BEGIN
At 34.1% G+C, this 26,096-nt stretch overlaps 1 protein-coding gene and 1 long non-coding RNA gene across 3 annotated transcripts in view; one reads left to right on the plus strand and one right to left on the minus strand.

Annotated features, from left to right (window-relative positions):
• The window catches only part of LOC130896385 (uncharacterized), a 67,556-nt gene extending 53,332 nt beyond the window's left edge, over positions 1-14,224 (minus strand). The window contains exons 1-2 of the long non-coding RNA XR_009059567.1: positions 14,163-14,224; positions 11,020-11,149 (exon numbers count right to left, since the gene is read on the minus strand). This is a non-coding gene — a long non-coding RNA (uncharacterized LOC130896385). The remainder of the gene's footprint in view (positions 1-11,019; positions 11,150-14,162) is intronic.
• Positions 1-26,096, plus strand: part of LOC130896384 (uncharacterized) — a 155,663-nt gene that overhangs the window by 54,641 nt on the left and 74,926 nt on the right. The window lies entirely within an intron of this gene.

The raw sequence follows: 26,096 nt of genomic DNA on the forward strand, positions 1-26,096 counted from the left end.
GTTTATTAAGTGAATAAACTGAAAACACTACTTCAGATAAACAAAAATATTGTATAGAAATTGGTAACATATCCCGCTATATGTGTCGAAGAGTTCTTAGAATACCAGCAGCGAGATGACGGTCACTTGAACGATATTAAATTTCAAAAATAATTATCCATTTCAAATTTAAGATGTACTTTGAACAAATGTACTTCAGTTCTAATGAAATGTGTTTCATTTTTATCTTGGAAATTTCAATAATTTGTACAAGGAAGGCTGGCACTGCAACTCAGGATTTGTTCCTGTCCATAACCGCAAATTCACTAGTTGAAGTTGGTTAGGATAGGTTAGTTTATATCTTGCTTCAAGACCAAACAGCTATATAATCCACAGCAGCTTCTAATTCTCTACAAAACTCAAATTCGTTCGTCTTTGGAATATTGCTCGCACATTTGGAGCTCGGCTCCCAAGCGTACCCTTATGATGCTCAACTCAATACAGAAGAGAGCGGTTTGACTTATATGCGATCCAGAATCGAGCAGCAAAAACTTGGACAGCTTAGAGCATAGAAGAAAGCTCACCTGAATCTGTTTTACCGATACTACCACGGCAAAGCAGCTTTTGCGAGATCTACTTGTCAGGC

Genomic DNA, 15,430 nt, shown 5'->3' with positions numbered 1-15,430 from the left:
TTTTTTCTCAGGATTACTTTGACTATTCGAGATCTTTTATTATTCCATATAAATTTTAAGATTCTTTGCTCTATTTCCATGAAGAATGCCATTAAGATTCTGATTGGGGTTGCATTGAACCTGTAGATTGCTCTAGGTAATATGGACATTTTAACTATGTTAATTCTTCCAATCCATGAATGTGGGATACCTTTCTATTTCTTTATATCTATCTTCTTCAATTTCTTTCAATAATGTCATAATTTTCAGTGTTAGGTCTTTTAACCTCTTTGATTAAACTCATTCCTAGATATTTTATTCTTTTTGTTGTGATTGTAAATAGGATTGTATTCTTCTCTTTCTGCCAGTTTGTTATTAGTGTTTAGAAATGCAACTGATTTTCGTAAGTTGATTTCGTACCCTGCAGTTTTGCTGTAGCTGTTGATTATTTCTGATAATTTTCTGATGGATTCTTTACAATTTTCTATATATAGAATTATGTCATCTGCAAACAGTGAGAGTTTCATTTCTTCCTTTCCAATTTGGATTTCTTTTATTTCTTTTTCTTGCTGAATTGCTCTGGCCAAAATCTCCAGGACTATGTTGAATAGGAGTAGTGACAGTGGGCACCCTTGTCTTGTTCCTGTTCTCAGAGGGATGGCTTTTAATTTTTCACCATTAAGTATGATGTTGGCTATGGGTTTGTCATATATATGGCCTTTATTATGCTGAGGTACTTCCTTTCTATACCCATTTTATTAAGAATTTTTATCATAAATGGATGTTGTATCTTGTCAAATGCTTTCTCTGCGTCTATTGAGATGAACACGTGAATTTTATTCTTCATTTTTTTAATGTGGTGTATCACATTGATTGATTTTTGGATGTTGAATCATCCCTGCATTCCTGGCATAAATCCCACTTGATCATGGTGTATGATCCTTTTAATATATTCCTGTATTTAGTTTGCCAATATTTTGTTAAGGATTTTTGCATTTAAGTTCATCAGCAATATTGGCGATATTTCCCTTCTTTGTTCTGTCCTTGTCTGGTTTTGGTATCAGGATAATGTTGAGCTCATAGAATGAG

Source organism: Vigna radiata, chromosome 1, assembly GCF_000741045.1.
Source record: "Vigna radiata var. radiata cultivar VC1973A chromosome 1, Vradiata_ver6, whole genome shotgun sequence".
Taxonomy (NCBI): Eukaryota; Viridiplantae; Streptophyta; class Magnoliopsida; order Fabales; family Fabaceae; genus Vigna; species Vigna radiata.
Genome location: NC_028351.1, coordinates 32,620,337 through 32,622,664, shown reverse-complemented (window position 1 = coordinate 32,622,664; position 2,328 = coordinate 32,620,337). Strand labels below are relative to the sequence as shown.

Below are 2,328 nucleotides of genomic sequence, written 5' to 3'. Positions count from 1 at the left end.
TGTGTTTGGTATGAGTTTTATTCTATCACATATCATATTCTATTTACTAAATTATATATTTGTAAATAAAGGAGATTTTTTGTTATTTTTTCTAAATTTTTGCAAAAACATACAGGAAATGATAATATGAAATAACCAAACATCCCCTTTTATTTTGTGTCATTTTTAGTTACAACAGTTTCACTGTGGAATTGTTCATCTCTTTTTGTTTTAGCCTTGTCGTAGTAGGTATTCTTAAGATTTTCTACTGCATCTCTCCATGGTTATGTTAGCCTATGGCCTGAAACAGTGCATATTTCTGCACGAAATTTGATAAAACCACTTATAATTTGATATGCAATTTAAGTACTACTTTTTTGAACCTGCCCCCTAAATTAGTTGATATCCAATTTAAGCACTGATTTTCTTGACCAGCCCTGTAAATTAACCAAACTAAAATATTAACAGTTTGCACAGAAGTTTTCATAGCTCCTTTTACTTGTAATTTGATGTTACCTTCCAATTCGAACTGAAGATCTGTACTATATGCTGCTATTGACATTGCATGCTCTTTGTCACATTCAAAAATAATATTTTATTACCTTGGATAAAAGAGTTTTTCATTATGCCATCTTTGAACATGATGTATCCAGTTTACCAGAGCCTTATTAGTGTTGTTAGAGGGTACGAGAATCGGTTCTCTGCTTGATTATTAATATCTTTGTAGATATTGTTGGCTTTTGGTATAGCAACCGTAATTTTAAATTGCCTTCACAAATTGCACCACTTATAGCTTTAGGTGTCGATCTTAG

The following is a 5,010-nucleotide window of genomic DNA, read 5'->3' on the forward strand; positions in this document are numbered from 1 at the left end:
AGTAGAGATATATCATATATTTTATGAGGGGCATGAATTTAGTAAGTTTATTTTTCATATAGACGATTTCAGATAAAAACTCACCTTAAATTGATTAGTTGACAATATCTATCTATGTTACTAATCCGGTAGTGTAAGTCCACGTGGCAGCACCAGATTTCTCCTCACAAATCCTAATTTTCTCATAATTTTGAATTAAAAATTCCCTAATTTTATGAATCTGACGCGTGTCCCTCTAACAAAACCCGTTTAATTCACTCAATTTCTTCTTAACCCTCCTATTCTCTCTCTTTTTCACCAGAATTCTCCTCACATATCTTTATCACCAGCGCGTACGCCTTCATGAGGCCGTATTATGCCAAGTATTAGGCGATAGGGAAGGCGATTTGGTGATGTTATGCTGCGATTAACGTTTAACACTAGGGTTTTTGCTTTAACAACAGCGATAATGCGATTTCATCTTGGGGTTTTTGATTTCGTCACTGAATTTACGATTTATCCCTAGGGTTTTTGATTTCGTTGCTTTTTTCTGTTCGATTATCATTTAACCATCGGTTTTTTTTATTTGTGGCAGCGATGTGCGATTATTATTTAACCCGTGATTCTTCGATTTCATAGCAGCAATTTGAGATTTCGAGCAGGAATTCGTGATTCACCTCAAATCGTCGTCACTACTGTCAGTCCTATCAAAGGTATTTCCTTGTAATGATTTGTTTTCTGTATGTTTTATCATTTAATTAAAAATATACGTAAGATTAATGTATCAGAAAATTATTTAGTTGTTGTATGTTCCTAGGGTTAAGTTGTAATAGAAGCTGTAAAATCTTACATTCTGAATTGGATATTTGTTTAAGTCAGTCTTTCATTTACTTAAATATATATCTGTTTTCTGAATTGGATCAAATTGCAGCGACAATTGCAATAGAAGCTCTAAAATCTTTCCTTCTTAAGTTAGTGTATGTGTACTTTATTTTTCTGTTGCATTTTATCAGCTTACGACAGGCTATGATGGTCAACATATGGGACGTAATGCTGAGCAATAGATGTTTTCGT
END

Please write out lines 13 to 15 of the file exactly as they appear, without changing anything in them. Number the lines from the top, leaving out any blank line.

Below are 2,328 nucleotides of genomic sequence, written 5' to 3'. Positions count from 1 at the left end.
TGTGTTTGGTATGAGTTTTATTCTATCACATATCATATTCTATTTACTAAATTATATATTTGTAAATAAAGGAGATTTTTTGTTATTTTTTCTAAATTTTTGCAAAAACATACAGGAAATGATAATATGAAATAACCAAACATCCCCTTTTATTTTGTGTCATTTTTAGTTACAACAGTTTCACTGTGGAATTGTTCATCTCTTTTTGTTTTAGCCTTGTCGTAGTAGGTATTCTTAAGATTTTCTACTGCATCTCTCCATGGTTATGTTAGCCTATGGCCTGAAACAGTGCATATTTCTGCACGAAATTTGATAAAACCACTTATAATTTGATATGCAATTTAAGTACTACTTTTTTGAACCTGCCCCCTAAATTAGTTGATATCCAATTTAAGCACTGATTTTCTTGACCAGCCCTGTAAATTAACCAAACTAAAATATTAACAGTTTGCACAGAAGTTTTCATAGCTCCTTTTACTTGTAATTTGATGTTACCTTCCAATTCGAACTGAAGATCTGTACTATATGCTGCTATTGACATTGCATGCTCTTTGTCACATTCAAAAATAATATTTTATTACCTTGGATAAAAGAGTTTTTCATTATGCCATCTTTGAACATGATGTATCCAGTTTACCAGAGCCTTATTAGTGTTGTTAGAGGGTACGAGAATCGGTTCTCTGCTTGATTATTAATATCTTTGTAGATATTGTTGGCTTTTGGTATAGCAACCGTAATTTTAAATTGCCTTCACAAATTGCACCACTTATAGCTTTAGGTGTCGATCTTAG

The following is a 5,010-nucleotide window of genomic DNA, read 5'->3' on the forward strand; positions in this document are numbered from 1 at the left end: